Speech therapy is integral to cleft palate management, as approximately two-thirds of patients may experience speech disturbances, often characterized by excessive nasal air escape or hypernasality. Early intervention is key to preventing the formation of improper speech habits that can exacerbate long-term speech difficulties. While about one-third of patients may achieve improvement with long-term speech therapy alone, another third may require surgical intervention to enhance palatal movement efficiency and reduce hypernasality. This surgical intervention, performed by Dr. Panossian, aims to make speech more intelligible and can significantly improve long-term outcomes for patients with cleft lip and palate.

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Risks and Potential Complications of Cleft Lip & Palate Surgery

While cleft lip and palate surgeries have undergone extensive refinement over decades, like any surgical procedure, they carry inherent risks and potential complications. These include the possibility of bleeding, infection, or anesthesia-related issues, albeit rare. For cleft lip repair, there's a slight risk of undesirable scarring, such as hypertrophic scarring or keloids, along with the potential for residual deformities like excessive upper lip bulk or asymmetry. In rare cases, wound dehiscence, or separation, may occur post-surgery, necessitating possible revision surgery for correction.

In cleft palate repair, there's a risk of incision line breakdown, with potential communication between the oral and nasal cavities, known as oronasal fistula, which may require repair if significant or affecting speech. Soft palate repair dehiscence could impair palatal muscle function, necessitating corrective measures. While extremely rare, postoperative airway swelling leading to respiratory difficulties may occur. Additionally, persistent speech issues are common, underscoring the importance of early intervention with a speech therapist.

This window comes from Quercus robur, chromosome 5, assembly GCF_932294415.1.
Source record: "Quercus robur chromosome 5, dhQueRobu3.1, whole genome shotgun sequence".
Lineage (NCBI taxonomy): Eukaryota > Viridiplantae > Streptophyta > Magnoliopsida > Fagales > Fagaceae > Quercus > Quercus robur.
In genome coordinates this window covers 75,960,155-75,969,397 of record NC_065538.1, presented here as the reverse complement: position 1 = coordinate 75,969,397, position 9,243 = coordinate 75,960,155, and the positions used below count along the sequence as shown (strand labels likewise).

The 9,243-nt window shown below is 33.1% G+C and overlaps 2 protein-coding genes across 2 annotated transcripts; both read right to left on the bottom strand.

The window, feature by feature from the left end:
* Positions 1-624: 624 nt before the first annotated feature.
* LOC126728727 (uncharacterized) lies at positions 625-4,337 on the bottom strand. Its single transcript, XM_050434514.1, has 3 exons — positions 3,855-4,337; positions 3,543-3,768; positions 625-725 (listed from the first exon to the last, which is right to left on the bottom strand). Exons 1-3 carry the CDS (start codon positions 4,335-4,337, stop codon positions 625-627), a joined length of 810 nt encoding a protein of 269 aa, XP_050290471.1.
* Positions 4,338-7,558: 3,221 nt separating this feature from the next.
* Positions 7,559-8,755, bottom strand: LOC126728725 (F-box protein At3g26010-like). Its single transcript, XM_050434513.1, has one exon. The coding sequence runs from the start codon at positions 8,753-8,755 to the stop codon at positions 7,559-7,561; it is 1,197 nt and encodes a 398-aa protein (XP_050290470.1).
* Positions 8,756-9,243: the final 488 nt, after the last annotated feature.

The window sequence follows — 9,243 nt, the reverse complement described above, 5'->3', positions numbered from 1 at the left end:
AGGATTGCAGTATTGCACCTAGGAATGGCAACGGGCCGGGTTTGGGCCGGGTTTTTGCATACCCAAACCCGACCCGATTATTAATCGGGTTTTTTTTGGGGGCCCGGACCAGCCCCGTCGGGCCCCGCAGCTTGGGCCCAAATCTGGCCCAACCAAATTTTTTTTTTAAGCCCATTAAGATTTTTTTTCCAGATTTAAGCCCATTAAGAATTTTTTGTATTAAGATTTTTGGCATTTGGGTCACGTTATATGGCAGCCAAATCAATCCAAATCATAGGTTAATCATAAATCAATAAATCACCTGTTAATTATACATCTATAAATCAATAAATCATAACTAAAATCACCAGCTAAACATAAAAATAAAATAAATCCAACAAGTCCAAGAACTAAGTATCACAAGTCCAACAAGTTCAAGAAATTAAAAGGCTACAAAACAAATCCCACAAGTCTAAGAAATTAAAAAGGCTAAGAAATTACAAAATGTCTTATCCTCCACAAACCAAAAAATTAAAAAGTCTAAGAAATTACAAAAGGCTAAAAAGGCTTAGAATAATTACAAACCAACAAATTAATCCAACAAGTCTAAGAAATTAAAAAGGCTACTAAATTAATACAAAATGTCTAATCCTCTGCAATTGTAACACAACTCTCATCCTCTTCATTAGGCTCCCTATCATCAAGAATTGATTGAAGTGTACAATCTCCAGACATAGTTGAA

Secondary procedures for speech correction, such as velopharyngeal insufficiency (VPI) treatment, carry additional risks, including respiratory compromise, albeit rare. There's also a possibility of exacerbating sleeping difficulties like obstructive apnea or snoring in some cases. Despite efforts to improve speech, procedures may not always fully address speech concerns, leading to ongoing reliance on speech therapy for long-term management.

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Why Choose Dr. Panossian?

Choosing Dr. Panossian for your ear reconstruction surgery means entrusting your care to a highly skilled and compassionate expert. With extensive training in reconstructive surgery and a proven track record of excellence, Dr. Panossian is equipped to address the unique challenges of microtia with precision and care. His expertise in groundbreaking procedures, such as leading Haiti's first-ever conjoined twin separation, showcases his proficiency in complex reconstructive surgeries. Dr. Panossian understands the emotional impact of microtia and is dedicated to providing personalized care that meets each patient’s needs. By reshaping and enhancing the appearance of the ear, Dr. Panossian not only restores physical form but also offers a renewed sense of confidence and self-assurance. If you’re seeking ear reconstruction in Glendale, Pasadena, or the greater Los Angeles area, schedule your consultation with Dr. Panossian today.

Microtia FAQ

What factors influence the cost of ear reconstruction surgery?

Does insurance typically cover ear reconstruction surgery?

Can accessory auricles be addressed during ear reconstruction surgery?

How are different ear shapes created based on the patient's anatomy?

What procedures does Dr. Panossian specialize in?

Does microtia affect intellectual abilities?